# Analyzing Survey Data in R

Learn survey design using common design structures followed by visualizing and analyzing survey results.

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## Course Description

You've taken a survey (or 1000) before, right? Have you ever wondered what goes into designing a survey and how survey responses are turned into actionable insights? Of course you have! In Analyzing Survey Data in R, you will work with surveys from A to Z, starting with common survey design structures, such as clustering and stratification, and will continue through to visualizing and analyzing survey results. You will model survey data from the National Health and Nutrition Examination Survey using R's survey and tidyverse packages. Following the course, you will be able to successfully interpret survey results and finally find the answers to life's burning questions!

- 1
### Introduction to survey data

**Free**Our exploration of survey data will begin with survey weights. In this chapter, we will learn what survey weights are and why they are so important in survey data analysis. Another unique feature of survey data are how they were collected via clustering and stratification. We'll practice specifying and exploring these sampling features for several survey datasets.

What are survey weights?50 xpSurvey weights50 xpVisualizing the weights100 xpSpecifying elements of the design in R50 xpDesigns in R100 xpStratified designs in R100 xpCluster designs in R100 xpComparing survey weights of different designs100 xpVisualizing the impact of survey weights50 xpNHANES weights100 xpTying it all together!100 xp - 2
### Exploring categorical data

Now that we have a handle of survey weights, we will practice incorporating those weights into our analysis of categorical data in this chapter. We'll conduct descriptive inference by calculating summary statistics, building summary tables, and constructing bar graphs. For analytic inference, we will learn to run chi-squared tests.

Visualizing a categorical variable50 xpSummarizing a categorical variable100 xpInterpreting frequency tables50 xpGraphing a categorical variable100 xpExploring two categorical variables50 xpCreating contingency tables100 xpBuilding segments bar graphs100 xpSummarizing with svytotal()100 xpInterpreting svymean()50 xpInference for categorical variables50 xpRunning a chi squared test100 xpTying it all together!100 xp - 3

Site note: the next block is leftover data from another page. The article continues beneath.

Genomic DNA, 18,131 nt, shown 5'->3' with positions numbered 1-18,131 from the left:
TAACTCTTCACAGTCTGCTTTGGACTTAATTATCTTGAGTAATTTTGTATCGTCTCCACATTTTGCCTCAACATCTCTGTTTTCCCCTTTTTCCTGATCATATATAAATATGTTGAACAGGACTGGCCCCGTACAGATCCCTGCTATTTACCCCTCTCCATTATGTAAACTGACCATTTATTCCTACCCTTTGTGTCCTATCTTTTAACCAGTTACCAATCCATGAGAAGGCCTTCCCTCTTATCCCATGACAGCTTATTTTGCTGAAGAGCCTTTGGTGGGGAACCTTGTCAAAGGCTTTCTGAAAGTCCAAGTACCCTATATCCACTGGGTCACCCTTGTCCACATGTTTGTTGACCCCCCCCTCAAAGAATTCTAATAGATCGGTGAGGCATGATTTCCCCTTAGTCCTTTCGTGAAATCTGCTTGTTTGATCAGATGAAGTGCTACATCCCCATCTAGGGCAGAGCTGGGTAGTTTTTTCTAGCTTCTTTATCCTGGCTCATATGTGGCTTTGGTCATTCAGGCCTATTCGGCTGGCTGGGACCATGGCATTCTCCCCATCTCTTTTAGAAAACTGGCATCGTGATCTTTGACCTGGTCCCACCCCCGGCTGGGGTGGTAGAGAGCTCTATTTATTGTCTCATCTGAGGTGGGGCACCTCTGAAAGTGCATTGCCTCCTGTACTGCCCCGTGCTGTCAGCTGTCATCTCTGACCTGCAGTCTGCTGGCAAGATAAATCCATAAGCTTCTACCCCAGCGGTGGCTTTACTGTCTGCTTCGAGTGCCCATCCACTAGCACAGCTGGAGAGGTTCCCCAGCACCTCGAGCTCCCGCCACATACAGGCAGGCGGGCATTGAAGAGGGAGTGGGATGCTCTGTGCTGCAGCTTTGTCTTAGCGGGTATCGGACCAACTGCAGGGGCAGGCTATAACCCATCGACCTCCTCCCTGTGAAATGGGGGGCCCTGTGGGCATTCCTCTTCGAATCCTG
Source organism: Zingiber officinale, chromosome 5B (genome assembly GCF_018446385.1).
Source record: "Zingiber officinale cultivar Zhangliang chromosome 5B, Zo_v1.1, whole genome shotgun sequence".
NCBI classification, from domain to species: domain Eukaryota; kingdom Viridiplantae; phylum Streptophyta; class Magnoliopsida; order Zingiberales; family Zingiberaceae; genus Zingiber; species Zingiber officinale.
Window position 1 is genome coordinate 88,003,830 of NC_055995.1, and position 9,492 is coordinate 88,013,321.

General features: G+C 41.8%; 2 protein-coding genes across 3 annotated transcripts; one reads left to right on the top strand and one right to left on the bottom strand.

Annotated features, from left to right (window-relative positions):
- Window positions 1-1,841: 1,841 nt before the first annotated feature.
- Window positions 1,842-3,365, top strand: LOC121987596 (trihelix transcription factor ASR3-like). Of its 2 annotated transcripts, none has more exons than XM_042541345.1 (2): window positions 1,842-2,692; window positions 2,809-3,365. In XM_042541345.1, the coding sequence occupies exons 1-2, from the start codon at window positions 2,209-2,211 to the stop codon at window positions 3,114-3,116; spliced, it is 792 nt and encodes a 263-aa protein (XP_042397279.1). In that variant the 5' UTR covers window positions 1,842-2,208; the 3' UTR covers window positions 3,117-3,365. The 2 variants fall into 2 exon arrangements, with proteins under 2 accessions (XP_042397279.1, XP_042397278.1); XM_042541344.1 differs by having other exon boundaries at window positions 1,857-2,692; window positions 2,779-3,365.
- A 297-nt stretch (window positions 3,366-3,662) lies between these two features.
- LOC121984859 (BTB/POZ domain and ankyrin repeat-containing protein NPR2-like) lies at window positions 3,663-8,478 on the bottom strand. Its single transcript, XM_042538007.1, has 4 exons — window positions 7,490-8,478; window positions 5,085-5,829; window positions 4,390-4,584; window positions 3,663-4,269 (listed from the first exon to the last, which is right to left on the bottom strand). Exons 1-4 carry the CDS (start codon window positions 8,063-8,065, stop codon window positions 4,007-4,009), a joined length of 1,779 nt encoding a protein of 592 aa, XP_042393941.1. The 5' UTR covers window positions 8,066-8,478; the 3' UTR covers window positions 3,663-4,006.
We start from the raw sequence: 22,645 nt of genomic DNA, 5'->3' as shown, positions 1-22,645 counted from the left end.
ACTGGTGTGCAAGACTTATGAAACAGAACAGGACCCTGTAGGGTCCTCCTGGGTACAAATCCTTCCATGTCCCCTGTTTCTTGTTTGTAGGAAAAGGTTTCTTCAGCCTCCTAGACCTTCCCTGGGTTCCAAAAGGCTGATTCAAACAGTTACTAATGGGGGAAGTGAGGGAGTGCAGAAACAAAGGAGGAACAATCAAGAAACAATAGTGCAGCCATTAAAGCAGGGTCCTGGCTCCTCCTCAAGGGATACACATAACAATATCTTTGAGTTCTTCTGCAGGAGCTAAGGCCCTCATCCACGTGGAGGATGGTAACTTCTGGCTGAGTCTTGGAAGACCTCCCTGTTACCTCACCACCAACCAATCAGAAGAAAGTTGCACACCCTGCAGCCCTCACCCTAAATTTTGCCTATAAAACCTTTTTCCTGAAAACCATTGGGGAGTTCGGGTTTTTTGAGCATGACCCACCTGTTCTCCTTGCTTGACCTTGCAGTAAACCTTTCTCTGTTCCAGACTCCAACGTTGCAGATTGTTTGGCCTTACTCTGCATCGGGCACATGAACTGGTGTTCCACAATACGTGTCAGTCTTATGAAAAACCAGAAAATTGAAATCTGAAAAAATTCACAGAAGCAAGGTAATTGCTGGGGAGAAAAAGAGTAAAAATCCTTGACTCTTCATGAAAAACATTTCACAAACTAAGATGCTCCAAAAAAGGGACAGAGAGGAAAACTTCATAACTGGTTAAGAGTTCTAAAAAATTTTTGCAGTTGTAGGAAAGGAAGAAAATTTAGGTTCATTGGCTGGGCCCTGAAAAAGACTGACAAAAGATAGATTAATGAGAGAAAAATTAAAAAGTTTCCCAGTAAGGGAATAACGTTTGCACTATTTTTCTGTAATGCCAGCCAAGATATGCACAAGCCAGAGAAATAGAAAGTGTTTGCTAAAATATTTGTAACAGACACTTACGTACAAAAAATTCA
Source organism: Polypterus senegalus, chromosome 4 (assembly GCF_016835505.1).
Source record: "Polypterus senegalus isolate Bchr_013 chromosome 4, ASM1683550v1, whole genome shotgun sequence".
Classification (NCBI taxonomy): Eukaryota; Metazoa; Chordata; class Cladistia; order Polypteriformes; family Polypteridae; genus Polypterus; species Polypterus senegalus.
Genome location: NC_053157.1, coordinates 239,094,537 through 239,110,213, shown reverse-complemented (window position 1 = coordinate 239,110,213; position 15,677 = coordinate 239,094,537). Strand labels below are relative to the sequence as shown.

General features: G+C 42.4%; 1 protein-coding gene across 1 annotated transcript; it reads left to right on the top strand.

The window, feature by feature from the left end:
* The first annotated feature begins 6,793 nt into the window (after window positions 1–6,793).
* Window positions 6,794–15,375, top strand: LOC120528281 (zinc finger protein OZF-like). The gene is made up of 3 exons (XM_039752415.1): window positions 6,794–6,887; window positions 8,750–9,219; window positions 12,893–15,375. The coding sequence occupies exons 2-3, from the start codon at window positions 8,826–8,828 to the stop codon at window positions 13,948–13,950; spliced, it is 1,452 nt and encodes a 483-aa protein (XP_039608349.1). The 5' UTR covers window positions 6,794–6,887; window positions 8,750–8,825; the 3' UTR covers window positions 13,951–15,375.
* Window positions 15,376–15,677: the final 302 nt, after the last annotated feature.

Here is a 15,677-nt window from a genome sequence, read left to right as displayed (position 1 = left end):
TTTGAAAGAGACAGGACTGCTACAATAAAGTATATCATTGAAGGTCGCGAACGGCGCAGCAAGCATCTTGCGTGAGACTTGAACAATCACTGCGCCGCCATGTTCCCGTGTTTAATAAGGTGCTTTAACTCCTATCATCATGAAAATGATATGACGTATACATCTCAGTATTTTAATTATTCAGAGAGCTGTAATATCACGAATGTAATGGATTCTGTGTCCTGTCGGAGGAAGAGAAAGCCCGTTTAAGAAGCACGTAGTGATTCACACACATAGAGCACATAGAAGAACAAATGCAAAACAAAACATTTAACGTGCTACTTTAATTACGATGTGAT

### Exploring quantitative data

Of course not all survey data are categorical and so in this chapter, we will explore analyzing quantitative survey data. We will learn to compute survey-weighted statistics, such as the mean and quantiles. For data visualization, we'll construct bar-graphs, histograms and density plots. We will close out the chapter by conducting analytic inference with survey-weighted t-tests.

Summarizing quantitative data50 xpSurvey statistics100 xpEstimating quantiles100 xpVisualizing quantitative data50 xpBar plots of survey-weighted means100 xpOutput of svyby()50 xpBar plots with error100 xpSurvey-weighted histograms100 xpSurvey-weighted density plots100 xpInference for quantitative data50 xpSurvey-weighted t-test100 xpTying it all together!100 xp - 4
### Modeling quantitative data

To model survey data also requires careful consideration of how the data were collected. We will start our modeling chapter by learning how to incorporate survey weights into scatter plots through aesthetics such as size, color, and transparency. We'll model the survey data with linear regression and will explore how to incorporate categorical predictors and polynomial terms into our models.

Visualization with scatter plots50 xpBubble plots100 xpSurvey-weighted scatter plots100 xpUse of color in scatter plots100 xpVisualizing trends50 xpLine of best fit100 xpTrend lines100 xpModeling survey data50 xpRegression model100 xpRegression inference50 xpMore complex modeling50 xpMultiple linear regression100 xpTying it all together100 xpWrap-up50 xp

In the following tracks

StatisticianCollaborators

#### Kelly McConville

Assistant Professor of Statistics at Reed College

Kelly is a survey statistician and an assistant professor of statistics at Reed College where she teaches courses in statistics and data science. She uses R in all of her courses and considers the tidyverse to be a great introduction to data analysis! Whether it be assessing the impact of voter ID laws, quantifying changes in land use, or estimating occupational statistics, Kelly enjoys using data and R to better understand our world!

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